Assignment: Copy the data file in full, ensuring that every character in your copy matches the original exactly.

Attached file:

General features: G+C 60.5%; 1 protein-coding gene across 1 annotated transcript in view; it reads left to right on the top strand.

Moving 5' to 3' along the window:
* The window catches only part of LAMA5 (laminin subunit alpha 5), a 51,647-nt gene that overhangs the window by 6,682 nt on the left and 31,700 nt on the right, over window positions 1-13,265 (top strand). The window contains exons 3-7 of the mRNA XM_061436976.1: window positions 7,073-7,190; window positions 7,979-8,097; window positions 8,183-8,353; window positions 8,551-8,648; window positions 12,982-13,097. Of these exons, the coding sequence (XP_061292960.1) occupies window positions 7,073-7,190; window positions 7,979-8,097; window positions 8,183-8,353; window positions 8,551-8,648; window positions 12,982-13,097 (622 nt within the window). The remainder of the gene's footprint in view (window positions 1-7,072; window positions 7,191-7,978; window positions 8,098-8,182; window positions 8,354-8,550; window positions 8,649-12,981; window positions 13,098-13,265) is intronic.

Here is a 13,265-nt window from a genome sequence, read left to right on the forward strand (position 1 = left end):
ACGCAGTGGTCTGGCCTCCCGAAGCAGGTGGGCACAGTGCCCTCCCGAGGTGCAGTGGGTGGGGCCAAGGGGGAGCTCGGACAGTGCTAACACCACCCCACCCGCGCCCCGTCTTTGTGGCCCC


General features: G+C 60.5%; 1 protein-coding gene across 1 annotated transcript in view; it reads left to right on the top strand.

Moving 5' to 3' along the window:
* The window catches only part of LAMA5 (laminin subunit alpha 5), a 51,647-nt gene that overhangs the window by 6,682 nt on the left and 31,700 nt on the right, over window positions 1-13,265 (top strand). The window contains exons 3-7 of the mRNA XM_061436976.1: window positions 7,073-7,190; window positions 7,979-8,097; window positions 8,183-8,353; window positions 8,551-8,648; window positions 12,982-13,097. Of these exons, the coding sequence (XP_061292960.1) occupies window positions 7,073-7,190; window positions 7,979-8,097; window positions 8,183-8,353; window positions 8,551-8,648; window positions 12,982-13,097 (622 nt within the window). The remainder of the gene's footprint in view (window positions 1-7,072; window positions 7,191-7,978; window positions 8,098-8,182; window positions 8,354-8,550; window positions 8,649-12,981; window positions 13,098-13,265) is intronic.

Here is a 13,265-nt window from a genome sequence, read left to right on the forward strand (position 1 = left end):
ACGCAGTGGTCTGGCCTCCCGAAGCAGGTGGGCACAGTGCCCTCCCGAGGTGCAGTGGGTGGGGCCAAGGGGGAGCTCGGACAGTGCTAACACCACCCCACCCGCGCCCCGTCTTTGTGGCCCC